If you look at my journals for 2005 - which of course I am not going to actually let you do :) - it is all desperate scribbles about finding balance and debating whether financially I could afford to only take bookings four days a week and keep one for admin. Eventually I did this and, whilst the filofax stayed the same, the journals became less frantic. With the caveat of keeping balance then, I'd say that the lifeplanning standard advice to set short and longterm life goals and keep then under review probably played a very large part in me being where I am now in my professional life and a vital part in my never finding myself in Cardiff when I should be in Leeds. ( I am aware that any lifestyle in which that is real and ever present danger is probably not all that normal).
Then, in November 2009 I left work, set off to travel the world for three months, took another month off at home and started an employed job. The job itself is demanding but in an entirely different way. My work lists are presented to me. I have hardly any tax records to do. My travel arrangements now consist not of booking multiple trains, flights and hotels a week, but of remembering to fill the car with petrol now and again.(And thats not hard because the sweets I keep in the armrest usually need replenishing at about the same time). The filofax was replaced by a hardly used diary with pictures of Aboriginal art for 2010 which so far has not been replaced at all. So lots more time for quilting, making setting art making goals easy. One would think.....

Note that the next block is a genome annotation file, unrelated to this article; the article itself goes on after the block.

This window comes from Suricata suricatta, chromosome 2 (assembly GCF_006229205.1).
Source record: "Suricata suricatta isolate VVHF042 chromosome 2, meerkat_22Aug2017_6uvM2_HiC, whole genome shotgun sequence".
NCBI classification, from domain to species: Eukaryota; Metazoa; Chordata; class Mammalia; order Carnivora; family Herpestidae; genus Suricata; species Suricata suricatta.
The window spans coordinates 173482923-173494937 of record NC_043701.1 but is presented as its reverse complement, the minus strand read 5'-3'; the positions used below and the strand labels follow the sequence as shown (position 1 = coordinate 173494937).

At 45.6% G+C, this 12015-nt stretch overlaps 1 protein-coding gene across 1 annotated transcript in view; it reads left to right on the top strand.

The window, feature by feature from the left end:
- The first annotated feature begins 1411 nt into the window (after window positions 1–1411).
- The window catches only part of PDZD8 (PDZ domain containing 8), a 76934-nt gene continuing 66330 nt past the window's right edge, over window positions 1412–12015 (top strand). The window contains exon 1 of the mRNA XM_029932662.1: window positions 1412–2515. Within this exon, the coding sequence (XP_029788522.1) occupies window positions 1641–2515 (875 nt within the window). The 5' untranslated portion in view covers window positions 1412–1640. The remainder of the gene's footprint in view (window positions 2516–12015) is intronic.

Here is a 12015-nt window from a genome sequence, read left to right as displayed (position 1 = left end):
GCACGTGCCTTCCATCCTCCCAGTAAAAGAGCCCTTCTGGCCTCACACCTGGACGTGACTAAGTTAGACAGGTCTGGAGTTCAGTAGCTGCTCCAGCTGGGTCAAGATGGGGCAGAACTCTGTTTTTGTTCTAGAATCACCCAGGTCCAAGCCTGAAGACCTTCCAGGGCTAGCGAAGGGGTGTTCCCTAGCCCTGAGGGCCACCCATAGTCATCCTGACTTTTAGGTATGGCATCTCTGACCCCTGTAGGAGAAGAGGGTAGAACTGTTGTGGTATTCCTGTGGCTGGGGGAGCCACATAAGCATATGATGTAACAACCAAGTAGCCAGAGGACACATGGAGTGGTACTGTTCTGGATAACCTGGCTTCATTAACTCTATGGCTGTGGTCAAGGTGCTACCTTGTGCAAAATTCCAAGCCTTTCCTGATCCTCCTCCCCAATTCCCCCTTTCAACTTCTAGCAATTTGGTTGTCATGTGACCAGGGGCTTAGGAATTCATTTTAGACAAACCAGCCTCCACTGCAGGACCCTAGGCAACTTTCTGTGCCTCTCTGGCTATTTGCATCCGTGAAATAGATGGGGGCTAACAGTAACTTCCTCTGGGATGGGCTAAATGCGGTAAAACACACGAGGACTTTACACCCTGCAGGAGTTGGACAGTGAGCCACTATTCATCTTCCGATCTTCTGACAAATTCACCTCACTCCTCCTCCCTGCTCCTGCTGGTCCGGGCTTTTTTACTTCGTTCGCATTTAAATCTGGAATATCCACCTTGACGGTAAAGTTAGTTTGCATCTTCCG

In fact, when I looked for last years Goals, there were none. There was a vague New Years entry in my travel journals but none of the life planning of prevous years. There was a picture of the secluded beach in Tasmania where I stood on the sand on New Years Day and realised that for the first time in many many months it was not going to matter today if I dropped a ball because there were none I had to keep in the air that day. So I kind of had a clean start to start again setting different kinds of goals and plans. I feel no compulsion or need to do that at all for my professional life this year but I do see my 'arriving' in that area as the opportunity to fully develop my artistic life.
In December I discovered Lisa Call's various posts on goals and the debates between not setting goals at all, and the merits of having targets and aims. (She started with the latter, flirted with the former and reverted to the original goal setting.) I was particularly interested in how she chose words for each year to live by. So, on New Years Day I pulled out my pile of journals, put on the Viennese concert and start to write. Or started to think about writing becuase suddenly - not so interested in goals. Did I need them? Was this the stage in my life where finally I could cast all that off and just be?
I decided to just live with that debate for a few days and see what feelings arose. (How very Zen of me!). I noticed that I felt resentful if I thought about scheduling tasks in the studio but quite interested if I thought about words such as 'focus' and 'choices'. I felt very reluctant to make to-do lists (which then created a kind of self-set obligation) or 'goals' which seemed to set up the pressure not to fail. But I felt rather lost without any plan. I like not being stressed. I like having time to relax. I like beeing free to potter. I don't like aimlessness and lack of direction.